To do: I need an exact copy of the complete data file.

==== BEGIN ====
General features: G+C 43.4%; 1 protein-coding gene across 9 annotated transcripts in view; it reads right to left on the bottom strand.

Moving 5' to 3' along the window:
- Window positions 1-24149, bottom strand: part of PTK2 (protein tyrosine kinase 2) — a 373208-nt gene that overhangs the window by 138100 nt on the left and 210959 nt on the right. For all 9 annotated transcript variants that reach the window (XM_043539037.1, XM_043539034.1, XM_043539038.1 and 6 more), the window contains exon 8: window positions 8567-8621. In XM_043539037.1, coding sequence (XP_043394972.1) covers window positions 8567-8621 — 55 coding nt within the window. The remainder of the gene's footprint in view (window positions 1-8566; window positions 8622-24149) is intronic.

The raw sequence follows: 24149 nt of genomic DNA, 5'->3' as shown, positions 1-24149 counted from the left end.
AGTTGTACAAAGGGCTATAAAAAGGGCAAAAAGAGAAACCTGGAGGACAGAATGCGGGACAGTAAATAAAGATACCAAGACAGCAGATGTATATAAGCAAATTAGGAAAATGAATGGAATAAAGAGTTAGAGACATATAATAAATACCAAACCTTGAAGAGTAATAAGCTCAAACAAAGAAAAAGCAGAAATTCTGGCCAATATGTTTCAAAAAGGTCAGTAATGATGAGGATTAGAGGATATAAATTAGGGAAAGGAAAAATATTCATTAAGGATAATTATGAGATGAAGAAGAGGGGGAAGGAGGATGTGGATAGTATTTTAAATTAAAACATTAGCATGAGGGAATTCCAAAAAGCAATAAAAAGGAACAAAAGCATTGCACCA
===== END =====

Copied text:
General features: G+C 43.4%; 1 protein-coding gene across 9 annotated transcripts in view; it reads right to left on the bottom strand.

Moving 5' to 3' along the window:
- Window positions 1-24149, bottom strand: part of PTK2 (protein tyrosine kinase 2) — a 373208-nt gene that overhangs the window by 138100 nt on the left and 210959 nt on the right. For all 9 annotated transcript variants that reach the window (XM_043539037.1, XM_043539034.1, XM_043539038.1 and 6 more), the window contains exon 8: window positions 8567-8621. In XM_043539037.1, coding sequence (XP_043394972.1) covers window positions 8567-8621 — 55 coding nt within the window. The remainder of the gene's footprint in view (window positions 1-8566; window positions 8622-24149) is intronic.

The raw sequence follows: 24149 nt of genomic DNA, 5'->3' as shown, positions 1-24149 counted from the left end.
AGTTGTACAAAGGGCTATAAAAAGGGCAAAAAGAGAAACCTGGAGGACAGAATGCGGGACAGTAAATAAAGATACCAAGACAGCAGATGTATATAAGCAAATTAGGAAAATGAATGGAATAAAGAGTTAGAGACATATAATAAATACCAAACCTTGAAGAGTAATAAGCTCAAACAAAGAAAAAGCAGAAATTCTGGCCAATATGTTTCAAAAAGGTCAGTAATGATGAGGATTAGAGGATATAAATTAGGGAAAGGAAAAATATTCATTAAGGATAATTATGAGATGAAGAAGAGGGGGAAGGAGGATGTGGATAGTATTTTAAATTAAAACATTAGCATGAGGGAATTCCAAAAAGCAATAAAAAGGAACAAAAGCATTGCACCA